Artifacts of grid-cell mapping of riverine themes may in some cases cause habitat omissions, and in others aquatic habitat values in primarily upland areas. Fish habitats were gridded from continuous polygons/arcs derived from USGS hydrology coverages. Single line arcs were necessarily converted into strings of cells, each with a minimum width of 30 m (the cell dimensions).  Even where the dominant land cover of a cell was upland, we retained the habitat value for a stream passing through the cell.  As a result, some upland areas will display habitat value for anadromous fishes.  

The grid process left discontinuities when converting narrow (< 30 m wide) polygon features, such as small rivers, where only part of a cell was crossed by aquatic habitat. Moreover, where National Wetlands Inventory polygons representing wetlands and water bodies differed from those of USGS, the only fish habitat we retained was that which corresponded to aquatic classes in the former. Therefore, fish habitats and migratory pathways may not appear as continuous extents of habitat, or extend to the boundaries of contiguous wetlands in all cases.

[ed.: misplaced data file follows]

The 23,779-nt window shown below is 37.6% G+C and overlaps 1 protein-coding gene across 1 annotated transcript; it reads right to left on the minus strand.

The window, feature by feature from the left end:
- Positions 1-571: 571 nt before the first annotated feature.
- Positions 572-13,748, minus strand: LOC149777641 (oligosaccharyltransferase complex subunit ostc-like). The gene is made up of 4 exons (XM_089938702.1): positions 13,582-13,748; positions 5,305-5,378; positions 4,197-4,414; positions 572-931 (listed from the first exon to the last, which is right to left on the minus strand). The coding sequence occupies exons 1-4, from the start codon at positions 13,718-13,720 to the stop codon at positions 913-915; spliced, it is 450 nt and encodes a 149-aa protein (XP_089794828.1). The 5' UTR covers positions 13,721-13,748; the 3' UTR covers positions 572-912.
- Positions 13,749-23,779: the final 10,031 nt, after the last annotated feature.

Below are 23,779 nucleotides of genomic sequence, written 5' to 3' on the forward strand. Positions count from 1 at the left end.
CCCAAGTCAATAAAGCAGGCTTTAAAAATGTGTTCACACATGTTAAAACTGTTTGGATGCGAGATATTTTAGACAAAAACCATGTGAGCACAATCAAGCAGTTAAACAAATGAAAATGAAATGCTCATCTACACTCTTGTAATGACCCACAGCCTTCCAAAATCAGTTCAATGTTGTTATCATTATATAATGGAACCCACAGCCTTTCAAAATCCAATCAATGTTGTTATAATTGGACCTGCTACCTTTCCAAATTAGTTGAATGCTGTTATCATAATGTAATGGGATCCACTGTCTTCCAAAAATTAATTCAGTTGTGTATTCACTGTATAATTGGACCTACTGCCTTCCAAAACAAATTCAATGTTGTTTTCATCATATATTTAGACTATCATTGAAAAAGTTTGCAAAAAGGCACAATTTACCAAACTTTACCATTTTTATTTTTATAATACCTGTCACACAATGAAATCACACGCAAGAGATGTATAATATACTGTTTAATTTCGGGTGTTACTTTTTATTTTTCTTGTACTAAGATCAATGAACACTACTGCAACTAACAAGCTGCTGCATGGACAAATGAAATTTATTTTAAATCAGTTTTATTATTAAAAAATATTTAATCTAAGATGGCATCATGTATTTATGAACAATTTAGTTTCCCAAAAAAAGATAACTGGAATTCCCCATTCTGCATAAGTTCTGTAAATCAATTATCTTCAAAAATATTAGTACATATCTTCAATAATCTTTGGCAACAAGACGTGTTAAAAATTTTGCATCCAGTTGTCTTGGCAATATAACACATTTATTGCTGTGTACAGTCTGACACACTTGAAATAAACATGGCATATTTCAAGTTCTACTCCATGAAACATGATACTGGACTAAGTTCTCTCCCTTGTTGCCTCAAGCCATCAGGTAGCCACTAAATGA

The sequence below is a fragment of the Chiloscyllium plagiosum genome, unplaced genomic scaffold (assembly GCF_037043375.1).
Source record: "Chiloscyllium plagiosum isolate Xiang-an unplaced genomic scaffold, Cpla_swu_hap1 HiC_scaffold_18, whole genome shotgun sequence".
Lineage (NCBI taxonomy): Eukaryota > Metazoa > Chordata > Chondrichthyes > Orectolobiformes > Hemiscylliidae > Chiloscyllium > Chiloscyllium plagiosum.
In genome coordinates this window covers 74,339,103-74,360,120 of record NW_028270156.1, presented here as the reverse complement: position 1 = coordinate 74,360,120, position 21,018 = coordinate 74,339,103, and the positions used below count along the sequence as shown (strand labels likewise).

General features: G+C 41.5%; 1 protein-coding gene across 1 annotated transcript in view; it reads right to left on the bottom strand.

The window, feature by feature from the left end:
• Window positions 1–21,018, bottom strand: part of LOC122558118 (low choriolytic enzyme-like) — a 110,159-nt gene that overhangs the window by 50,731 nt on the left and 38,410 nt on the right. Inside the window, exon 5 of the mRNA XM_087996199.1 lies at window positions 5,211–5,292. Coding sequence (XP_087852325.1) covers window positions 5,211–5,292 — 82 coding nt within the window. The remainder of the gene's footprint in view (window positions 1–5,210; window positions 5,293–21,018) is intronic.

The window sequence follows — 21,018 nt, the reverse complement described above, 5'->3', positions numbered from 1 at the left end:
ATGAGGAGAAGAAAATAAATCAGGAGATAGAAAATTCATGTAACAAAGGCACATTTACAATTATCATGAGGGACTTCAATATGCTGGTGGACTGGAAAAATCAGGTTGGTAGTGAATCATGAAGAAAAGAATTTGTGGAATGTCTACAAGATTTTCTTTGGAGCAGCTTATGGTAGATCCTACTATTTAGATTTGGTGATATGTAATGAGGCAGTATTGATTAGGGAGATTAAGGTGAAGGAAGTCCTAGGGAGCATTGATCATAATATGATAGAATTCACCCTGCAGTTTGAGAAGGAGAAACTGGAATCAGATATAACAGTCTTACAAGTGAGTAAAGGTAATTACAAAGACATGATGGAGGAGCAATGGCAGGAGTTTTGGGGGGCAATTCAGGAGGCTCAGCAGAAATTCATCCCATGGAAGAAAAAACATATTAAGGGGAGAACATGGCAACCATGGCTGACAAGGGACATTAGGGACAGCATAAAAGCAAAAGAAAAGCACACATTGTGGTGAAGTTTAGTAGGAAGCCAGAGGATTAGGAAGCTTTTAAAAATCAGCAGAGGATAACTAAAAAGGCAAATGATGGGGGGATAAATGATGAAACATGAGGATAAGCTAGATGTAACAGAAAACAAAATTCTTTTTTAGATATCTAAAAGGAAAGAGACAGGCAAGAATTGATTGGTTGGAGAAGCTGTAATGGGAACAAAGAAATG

Marine habitats were mapped by selecting estuarine and marine portions of the study area having depths from mid-intertidal (suitable for juveniles) down to 200 m (656').  Deeper areas were mapped as lower value habitat.

Habitat Suitability:
Habitat suitability for this model is scored on the basis of known use. All freshwater areas mapped from occurrence information were scored 1.0; marine areas within the depth zone having most apparent use were scored 0.5, and deeper areas were scored 0.2

Sources:
Bigelow, H.B. and W.C. Schroeder. 1953. Fishes of the Gulf of Maine. U.S. Fish. Wildl. Serv. Fish. Bull. 74(53), 577 p.

Canada Department of Fisheries and Oceans. Ocean Migration (shad). http://www.ncr.dfo.ca/zone/underwater_sous-marin/shad/shad.htm#ocean_migration downloaded 6/21/01

Eipper, A., W. Knapp and C. Laffin. 1982. Anadromous fish streams of New England: upstream migratory routes. Portfolio NE-1. U.S. Fish and Wildlife Service.

Hartel. K.E., D.B. Halliwell and A.E. Launer. (in press) Inland Fishes of Massachusetts. Natural Hist. New England Series. Massachusetts Audubon Society, Lincoln, MA.

Scott, W.B. and M.G. Scott. 1988. Atlantic fishes of Canada. Can. Bull. Fish. Aquat. Sci. 219:731.

Stier, D.J. and J.H. Crance. 1985. Habitat suitability index models and instream flow suitability curves: American shad. USFWS Biol. Report 82(10.88). 34pp.

Weiss-Glanz, L.S., J.G. Stanley, J.R. Moring,and D. Moran. 1986. Species profiles: life histories and environmental requirements of coastal fishes and invertebrates (North Atlantic), American shad. USFWS Biol. Report 82(11.59).